Using GitHub on the National Action Teams

Using GitHub on the ReImagine911 National Action Team

This is a short guide with links and resources on how to use GitHub as a member of the Reimagine911 National Action Team. We are using GitHub to manage our projects on the National Action Team to: openly share tasks with other volunteers, create visibility on our current progress, raise questions & celebrate our wins. You can read more on the principles and values behind our tooling and specifically why we’re using GitHub for this purpose.

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Check out the Get Started guides to familiarize yourself with GitHub.

GitHub for Project Management

Right now, we’re establishing the Reimagine911 GitHub as a central project management space for Reimagine911. We hope to enable each team to track progress toward milestones, as well as to share visibility and progress on the Transform911 Working Group and Code for America staff tasks. You can see tasks on the project overview board here. This is still a work in progress; we hope that you can provide feedback & ask questions either by commenting on this post, or submitting an issue.

For volunteer leads

As volunteer teams are getting set up and finding that they need a place to share progress & keep track of tasks, you are invited to join our repository and to create a project board for your team. We’ll continue to maintain the overall project board, which groups tasks by milestone. Separate boards can be created for subgroups on the National Action Team. We encourage you to create and maintain a board for your team, or to delegate someone as a project management lead who is responsible for updating the status on your project.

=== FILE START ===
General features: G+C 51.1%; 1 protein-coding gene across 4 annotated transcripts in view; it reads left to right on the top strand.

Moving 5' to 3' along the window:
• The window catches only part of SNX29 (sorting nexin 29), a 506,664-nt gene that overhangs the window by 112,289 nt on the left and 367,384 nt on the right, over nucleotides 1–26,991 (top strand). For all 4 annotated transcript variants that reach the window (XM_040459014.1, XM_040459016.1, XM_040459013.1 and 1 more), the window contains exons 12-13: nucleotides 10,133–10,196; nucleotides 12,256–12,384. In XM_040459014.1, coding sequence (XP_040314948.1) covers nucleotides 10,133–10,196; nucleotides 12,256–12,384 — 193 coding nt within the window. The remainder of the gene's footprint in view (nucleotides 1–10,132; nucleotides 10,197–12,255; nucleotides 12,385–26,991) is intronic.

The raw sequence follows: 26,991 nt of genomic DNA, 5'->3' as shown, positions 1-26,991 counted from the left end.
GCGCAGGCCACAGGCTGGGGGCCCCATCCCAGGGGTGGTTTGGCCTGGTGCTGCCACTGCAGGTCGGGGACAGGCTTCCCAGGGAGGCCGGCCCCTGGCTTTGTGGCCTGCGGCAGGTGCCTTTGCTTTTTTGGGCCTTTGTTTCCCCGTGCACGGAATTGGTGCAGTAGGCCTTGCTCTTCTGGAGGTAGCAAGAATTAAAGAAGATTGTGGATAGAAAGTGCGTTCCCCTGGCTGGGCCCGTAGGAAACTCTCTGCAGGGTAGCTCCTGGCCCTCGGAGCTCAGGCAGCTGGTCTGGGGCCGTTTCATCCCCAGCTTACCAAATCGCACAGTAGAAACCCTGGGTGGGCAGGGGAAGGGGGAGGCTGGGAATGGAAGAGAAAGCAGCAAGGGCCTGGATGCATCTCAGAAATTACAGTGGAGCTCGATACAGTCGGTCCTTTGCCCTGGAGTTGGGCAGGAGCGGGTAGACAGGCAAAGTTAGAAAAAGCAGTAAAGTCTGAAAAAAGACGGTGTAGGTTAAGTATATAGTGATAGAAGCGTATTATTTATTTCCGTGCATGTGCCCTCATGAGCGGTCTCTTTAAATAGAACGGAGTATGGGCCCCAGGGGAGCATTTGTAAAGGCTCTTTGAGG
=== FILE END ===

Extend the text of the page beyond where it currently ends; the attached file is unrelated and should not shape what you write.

Labeling and Creating Tasks

Unlike a standard repository, where the project revolves around a codebase, our repository revolves around tasks and tracking project progress. For this context, an issue in Github = a task. When creating a new issue, you’ll want to provide relevant details so that the person taking on the task will be able to complete it. Use labels to mark whether an issue is simply a “question” - or a “volunteer task” or a “staff” task. To ensure your task is tracked to the proper board, associate each issue to both the “Reimagine911 Project Overview” project, as well as your team’s project board.

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Mark a task as done

When an issue is complete, mark the issue as closed by checking the box next to the issue and then referring to the “mark as” tab at the top of the interface.

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Milestones can be added by project leads to indicate significant progress toward our project goals. To see and add milestones, go to the issue tab and click the “milestones” tab next to the new issue button.

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Each issue can be labeled as related to any milestone. To associate an issue with a milestone, open the issue and add the milestone on the right, under the projects.

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Be aware that the milestone tracker calculates the percentage complete based on open/closed issues. If you only associate one task with a given milestone, then close the task - your milestone will show as 100% complete.

This is a primer post and will be updated. Feedback is encouraged by commenting on this post, or by submitting a issue on GitHub